Scientists are investigating the secrets of smelly cat butts

This cat is basically a tiny leopard you're allowing to live in your house.

This cat is basically a tiny leopard you’re allowing to live in your house. (Caleb Woods/Unsplash/)

Butts smell, and there’s not much we can do about it. Clean that tuchus all ya want—the stank will return. We can thank microbes for these miraculously persistent odors, and though we humans might not want to thank them for it (pretty rude of us, to be honest), plenty of mammals have reason to be grateful. These bacteria give them the characteristic scents of their species. Are they good scents? Well, that really depends on what you think smells “good.”

If you asked your dog whether other dogs’ butts smell good—and somehow broke the language barrier—they probably still wouldn’t understand the question. While it’s impossible to know exactly what feelings a canine feels when they take a whiff of another pooch’s rear end, it seems like the main driver behind their sniffing is the fact that other butts smell interesting. Sussing out the volatile chemicals that contribute to another animal’s unique perfume is the equivalent of asking for a business card.

Cats might not log the same hours inspecting fellow felines’ behinds, but they too glean information from their comrades’ scents. How? Anal sacs. Most humans only hear about anal sacs when taking a beloved—and very stinky—dog to the vet and are told these organs must be “expressed.” That’s your veterinarian’s polite way of saying that they need to squeeze some smelly, yellow-brown fluid out of said anal sacs by hand to deal with a clog.

Anyway, the real point here is that cats have anal sacs too, and they’re important. Domestic cats employ sac secretions to mark their territory. But the smell they leave behind is more complex than just a “feline was here” sign: It contains information about the marker’s sex and reproductive state, but it also carries unique attributes that tie it to a specific individual.

Biologists want to understand exactly what chemical compounds in those excretions are sending which messages, and to do that they’ve got to swab a few anal glands. That’s what led a team of researchers at UC Davis to investigate the anal secretions of a bengal cat living in Berkeley, California. Bengal cats are a cross between domestic cats and Asian leopard cats (a kind of small wild cat that looks like a tiny leopard) so their findings may not be representative of your standard house kitty. But as this is the first study ever figure out which microbes produce anal sac smells in felines, it’s the best data on cat butts we’ve got. The team recently published their results in the journal PLOS ONE.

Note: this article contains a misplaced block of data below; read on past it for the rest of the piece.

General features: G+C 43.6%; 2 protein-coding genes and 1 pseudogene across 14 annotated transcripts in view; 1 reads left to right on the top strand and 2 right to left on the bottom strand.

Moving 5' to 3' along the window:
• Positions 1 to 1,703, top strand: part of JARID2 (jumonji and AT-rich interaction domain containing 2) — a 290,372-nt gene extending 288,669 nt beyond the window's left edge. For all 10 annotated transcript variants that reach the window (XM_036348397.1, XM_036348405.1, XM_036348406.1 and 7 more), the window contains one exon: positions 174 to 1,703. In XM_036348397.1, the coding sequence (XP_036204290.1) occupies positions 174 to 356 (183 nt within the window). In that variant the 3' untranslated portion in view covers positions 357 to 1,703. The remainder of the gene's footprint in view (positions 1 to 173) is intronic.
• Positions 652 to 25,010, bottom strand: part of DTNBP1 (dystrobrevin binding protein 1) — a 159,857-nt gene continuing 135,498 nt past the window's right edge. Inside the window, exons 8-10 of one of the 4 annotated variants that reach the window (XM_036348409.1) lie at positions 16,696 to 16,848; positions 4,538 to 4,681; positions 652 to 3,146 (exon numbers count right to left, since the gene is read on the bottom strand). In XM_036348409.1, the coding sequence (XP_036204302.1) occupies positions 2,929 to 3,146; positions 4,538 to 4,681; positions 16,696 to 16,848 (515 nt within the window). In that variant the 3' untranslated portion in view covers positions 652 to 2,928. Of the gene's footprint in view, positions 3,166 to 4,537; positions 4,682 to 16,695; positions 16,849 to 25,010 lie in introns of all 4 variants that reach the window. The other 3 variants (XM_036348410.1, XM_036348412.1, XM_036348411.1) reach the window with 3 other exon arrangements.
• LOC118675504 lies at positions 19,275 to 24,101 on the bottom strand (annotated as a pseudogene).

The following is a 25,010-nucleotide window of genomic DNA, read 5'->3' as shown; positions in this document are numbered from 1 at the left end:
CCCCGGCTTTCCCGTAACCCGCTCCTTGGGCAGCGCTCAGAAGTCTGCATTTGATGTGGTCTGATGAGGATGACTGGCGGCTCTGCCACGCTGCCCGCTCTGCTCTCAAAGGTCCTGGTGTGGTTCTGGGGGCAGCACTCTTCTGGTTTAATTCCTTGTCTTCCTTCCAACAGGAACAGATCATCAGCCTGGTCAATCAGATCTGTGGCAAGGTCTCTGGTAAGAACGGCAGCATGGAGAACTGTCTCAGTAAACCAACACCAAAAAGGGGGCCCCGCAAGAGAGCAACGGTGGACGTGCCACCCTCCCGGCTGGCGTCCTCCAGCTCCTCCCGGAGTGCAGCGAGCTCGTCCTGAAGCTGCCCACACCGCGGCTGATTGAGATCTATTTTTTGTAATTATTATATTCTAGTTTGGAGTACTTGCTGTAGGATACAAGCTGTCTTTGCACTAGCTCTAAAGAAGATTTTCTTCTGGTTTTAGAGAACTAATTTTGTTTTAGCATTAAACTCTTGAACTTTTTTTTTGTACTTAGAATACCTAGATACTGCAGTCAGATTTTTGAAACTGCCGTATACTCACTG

Once the anonymous cat’s sacs had been emptied, the researchers cultured the microbes that had been living inside. A full 83 percent turned out to be Tessaracoccus bacteria, a genus found both in dirt and in rhino guts, as well as inside our own intestines. The second most common, Bacteroides, is also associated with mammals, and the final three of the top five—Anaerococcus, Peptoniphilus, and Finegoldia—are all found in the guts and urinary tracts of various mammals. The top six groups together accounted for 98 percent of all the bacteria.

The researchers also managed to isolate 51 chemicals from the original anal secretions and the bacterial samples (there were a whopping 127 in the secretions alone) that can contribute to odor. Eleven of them were compounds also found in other mammalian anal sacs. For you organic chem fans out there, they are: octan-1-ol, 1-(H)-indole, nonanoic acid, pentadecanoic acid, toluene, trans-2-pentenoic acid, non-2-enal, tetradecanal, n-hexadecanoic acid, octadecanoic acid, and (Z)-docos-13-enoic acid. Octan-1-ol was already known to hang out in wolf anal sacs, and 1-(H)-indole “can be produced by a variety of bacteria that have a strong fecal odor” and has been found in the anal secretions of red foxes, giant pandas, wolves, and ferrets.

Many of the rest of that indecipherable list are various types of fatty acids that were also found in the Tessaracoccus bacterial samples, which means the microbes might be responsible for producing them in the first place. That’s as far as these researchers have gotten in figuring out exactly which bacteria are manufacturing which compounds, so we’re still quite a few steps away from knowing exactly which components of the butt microbiome send which signals to fellow felines.

The anonymous cat who donated its anal secretions to science probably has no idea what it’s done, but microbiome researchers everywhere—especially the kinds interested in cat butts—are grateful.

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